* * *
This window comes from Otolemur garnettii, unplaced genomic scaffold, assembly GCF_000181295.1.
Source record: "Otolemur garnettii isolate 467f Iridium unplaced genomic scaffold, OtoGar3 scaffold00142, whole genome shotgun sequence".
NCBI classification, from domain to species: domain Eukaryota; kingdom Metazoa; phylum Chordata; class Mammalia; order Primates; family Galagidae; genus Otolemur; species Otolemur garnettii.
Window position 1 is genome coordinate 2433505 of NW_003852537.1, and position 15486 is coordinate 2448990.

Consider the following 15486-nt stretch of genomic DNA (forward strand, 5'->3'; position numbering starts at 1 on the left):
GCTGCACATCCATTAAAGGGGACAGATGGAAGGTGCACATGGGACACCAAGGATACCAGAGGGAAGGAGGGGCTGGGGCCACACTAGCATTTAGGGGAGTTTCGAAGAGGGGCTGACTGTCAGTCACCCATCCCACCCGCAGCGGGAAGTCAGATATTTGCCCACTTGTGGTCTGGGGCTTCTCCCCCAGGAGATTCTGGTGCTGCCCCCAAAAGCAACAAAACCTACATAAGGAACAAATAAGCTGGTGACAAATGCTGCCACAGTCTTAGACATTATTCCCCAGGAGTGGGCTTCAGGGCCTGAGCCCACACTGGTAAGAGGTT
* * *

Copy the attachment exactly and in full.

This window comes from Otolemur garnettii, unplaced genomic scaffold, assembly GCF_000181295.1.
Source record: "Otolemur garnettii isolate 467f Iridium unplaced genomic scaffold, OtoGar3 scaffold00142, whole genome shotgun sequence".
NCBI classification, from domain to species: domain Eukaryota; kingdom Metazoa; phylum Chordata; class Mammalia; order Primates; family Galagidae; genus Otolemur; species Otolemur garnettii.
Window position 1 is genome coordinate 2433505 of NW_003852537.1, and position 15486 is coordinate 2448990.

Consider the following 15486-nt stretch of genomic DNA (forward strand, 5'->3'; position numbering starts at 1 on the left):
GCTGCACATCCATTAAAGGGGACAGATGGAAGGTGCACATGGGACACCAAGGATACCAGAGGGAAGGAGGGGCTGGGGCCACACTAGCATTTAGGGGAGTTTCGAAGAGGGGCTGACTGTCAGTCACCCATCCCACCCGCAGCGGGAAGTCAGATATTTGCCCACTTGTGGTCTGGGGCTTCTCCCCCAGGAGATTCTGGTGCTGCCCCCAAAAGCAACAAAACCTACATAAGGAACAAATAAGCTGGTGACAAATGCTGCCACAGTCTTAGACATTATTCCCCAGGAGTGGGCTTCAGGGCCTGAGCCCACACTGGTAAGAGGTT